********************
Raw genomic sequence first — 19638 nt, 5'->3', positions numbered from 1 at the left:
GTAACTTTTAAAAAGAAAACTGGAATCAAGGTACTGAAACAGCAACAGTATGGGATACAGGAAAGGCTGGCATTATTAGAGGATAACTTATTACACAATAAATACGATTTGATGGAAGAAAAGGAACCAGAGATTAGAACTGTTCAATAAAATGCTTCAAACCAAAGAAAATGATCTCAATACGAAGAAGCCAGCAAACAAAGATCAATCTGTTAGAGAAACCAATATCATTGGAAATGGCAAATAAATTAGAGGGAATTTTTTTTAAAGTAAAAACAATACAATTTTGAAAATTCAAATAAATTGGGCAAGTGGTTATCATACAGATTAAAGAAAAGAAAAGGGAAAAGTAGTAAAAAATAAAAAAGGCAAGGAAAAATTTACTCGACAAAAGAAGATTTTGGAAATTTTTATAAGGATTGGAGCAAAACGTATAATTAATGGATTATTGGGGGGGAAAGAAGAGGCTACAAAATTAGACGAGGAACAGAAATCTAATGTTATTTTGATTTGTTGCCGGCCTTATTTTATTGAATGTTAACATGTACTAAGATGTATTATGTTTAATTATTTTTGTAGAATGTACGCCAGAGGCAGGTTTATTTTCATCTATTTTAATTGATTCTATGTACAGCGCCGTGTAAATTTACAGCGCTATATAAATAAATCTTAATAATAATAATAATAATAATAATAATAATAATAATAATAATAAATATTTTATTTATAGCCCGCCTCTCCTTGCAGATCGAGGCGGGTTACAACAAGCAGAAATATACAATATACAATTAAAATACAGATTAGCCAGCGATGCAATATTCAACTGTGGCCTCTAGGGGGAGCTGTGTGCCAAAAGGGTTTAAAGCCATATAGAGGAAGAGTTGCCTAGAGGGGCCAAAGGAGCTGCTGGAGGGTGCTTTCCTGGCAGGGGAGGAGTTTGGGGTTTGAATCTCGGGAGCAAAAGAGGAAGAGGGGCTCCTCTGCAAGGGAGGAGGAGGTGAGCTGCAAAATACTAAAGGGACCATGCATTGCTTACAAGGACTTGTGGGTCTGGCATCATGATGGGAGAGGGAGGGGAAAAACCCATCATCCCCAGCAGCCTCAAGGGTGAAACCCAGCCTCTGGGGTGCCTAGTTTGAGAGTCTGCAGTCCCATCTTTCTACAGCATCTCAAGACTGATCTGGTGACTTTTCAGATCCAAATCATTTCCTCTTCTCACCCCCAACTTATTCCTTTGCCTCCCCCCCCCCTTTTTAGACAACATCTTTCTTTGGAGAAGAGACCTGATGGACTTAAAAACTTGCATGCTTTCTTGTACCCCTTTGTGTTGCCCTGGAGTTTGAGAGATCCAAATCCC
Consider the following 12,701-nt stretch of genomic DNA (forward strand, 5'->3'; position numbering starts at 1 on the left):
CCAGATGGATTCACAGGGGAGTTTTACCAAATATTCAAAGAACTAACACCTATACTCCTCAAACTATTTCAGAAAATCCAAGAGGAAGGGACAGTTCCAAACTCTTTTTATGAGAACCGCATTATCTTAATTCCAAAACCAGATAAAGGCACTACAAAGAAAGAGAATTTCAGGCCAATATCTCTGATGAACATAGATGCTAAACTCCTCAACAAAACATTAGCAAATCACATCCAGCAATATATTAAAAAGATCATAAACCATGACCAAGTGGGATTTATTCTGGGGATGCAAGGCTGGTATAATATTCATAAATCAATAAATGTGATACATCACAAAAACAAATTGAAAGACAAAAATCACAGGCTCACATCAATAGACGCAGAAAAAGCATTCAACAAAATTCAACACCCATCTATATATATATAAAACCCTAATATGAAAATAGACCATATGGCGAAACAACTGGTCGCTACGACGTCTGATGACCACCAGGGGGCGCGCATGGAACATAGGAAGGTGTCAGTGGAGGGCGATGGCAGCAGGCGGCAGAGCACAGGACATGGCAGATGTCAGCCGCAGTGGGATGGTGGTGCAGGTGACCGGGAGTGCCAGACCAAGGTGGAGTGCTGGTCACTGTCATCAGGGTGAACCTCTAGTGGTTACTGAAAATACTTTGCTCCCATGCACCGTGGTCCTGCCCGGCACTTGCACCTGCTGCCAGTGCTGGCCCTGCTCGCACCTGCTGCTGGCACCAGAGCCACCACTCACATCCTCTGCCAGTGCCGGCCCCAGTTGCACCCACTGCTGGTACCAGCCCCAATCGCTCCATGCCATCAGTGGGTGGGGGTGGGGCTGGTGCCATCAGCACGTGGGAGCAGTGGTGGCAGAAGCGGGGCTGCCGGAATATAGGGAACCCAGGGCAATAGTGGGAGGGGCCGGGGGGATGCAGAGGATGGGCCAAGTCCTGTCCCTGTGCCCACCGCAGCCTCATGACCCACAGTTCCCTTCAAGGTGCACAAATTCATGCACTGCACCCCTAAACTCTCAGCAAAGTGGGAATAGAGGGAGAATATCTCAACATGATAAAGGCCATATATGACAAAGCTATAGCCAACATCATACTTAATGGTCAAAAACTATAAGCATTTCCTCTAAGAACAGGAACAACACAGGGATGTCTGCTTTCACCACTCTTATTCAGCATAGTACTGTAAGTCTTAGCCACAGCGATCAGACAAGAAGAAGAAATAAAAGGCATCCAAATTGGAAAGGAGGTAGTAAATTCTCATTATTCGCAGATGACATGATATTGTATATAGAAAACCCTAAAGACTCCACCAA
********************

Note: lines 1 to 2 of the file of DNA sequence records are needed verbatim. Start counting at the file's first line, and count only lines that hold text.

Raw genomic sequence first — 19638 nt, 5'->3', positions numbered from 1 at the left:
GTAACTTTTAAAAAGAAAACTGGAATCAAGGTACTGAAACAGCAACAGTATGGGATACAGGAAAGGCTGGCATTATTAGAGGATAACTTATTACACAATAAATACGATTTGATGGAAGAAAAGGAACCAGAGATTAGAACTGTTCAATAAAATGCTTCAAACCAAAGAAAATGATCTCAATACGAAGAAGCCAGCAAACAAAGATCAATCTGTTAGAGAAACCAATATCATTGGAAATGGCAAATAAATTAGAGGGAATTTTTTTTAAAGTAAAAACAATACAATTTTGAAAATTCAAATAAATTGGGCAAGTGGTTATCATACAGATTAAAGAAAAGAAAAGGGAAAAGTAGTAAAAAATAAAAAAGGCAAGGAAAAATTTACTCGACAAAAGAAGATTTTGGAAATTTTTATAAGGATTGGAGCAAAACGTATAATTAATGGATTATTGGGGGGGAAAGAAGAGGCTACAAAATTAGACGAGGAACAGAAATCTAATGTTATTTTGATTTGTTGCCGGCCTTATTTTATTGAATGTTAACATGTACTAAGATGTATTATGTTTAATTATTTTTGTAGAATGTACGCCAGAGGCAGGTTTATTTTCATCTATTTTAATTGATTCTATGTACAGCGCCGTGTAAATTTACAGCGCTATATAAATAAATCTTAATAATAATAATAATAATAATAATAATAATAATAATAATAATAAATATTTTATTTATAGCCCGCCTCTCCTTGCAGATCGAGGCGGGTTACAACAAGCAGAAATATACAATATACAATTAAAATACAGATTAGCCAGCGATGCAATATTCAACTGTGGCCTCTAGGGGGAGCTGTGTGCCAAAAGGGTTTAAAGCCATATAGAGGAAGAGTTGCCTAGAGGGGCCAAAGGAGCTGCTGGAGGGTGCTTTCCTGGCAGGGGAGGAGTTTGGGGTTTGAATCTCGGGAGCAAAAGAGGAAGAGGGGCTCCTCTGCAAGGGAGGAGGAGGTGAGCTGCAAAATACTAAAGGGACCATGCATTGCTTACAAGGACTTGTGGGTCTGGCATCATGATGGGAGAGGGAGGGGAAAAACCCATCATCCCCAGCAGCCTCAAGGGTGAAACCCAGCCTCTGGGGTGCCTAGTTTGAGAGTCTGCAGTCCCATCTTTCTACAGCATCTCAAGACTGATCTGGTGACTTTTCAGATCCAAATCATTTCCTCTTCTCACCCCCAACTTATTCCTTTGCCTCCCCCCCCCCTTTTTAGACAACATCTTTCTTTGGAGAAGAGACCTGATGGACTTAAAAACTTGCATGCTTTCTTGTACCCCTTTGTGTTGCCCTGGAGTTTGAGAGATCCAAATCCC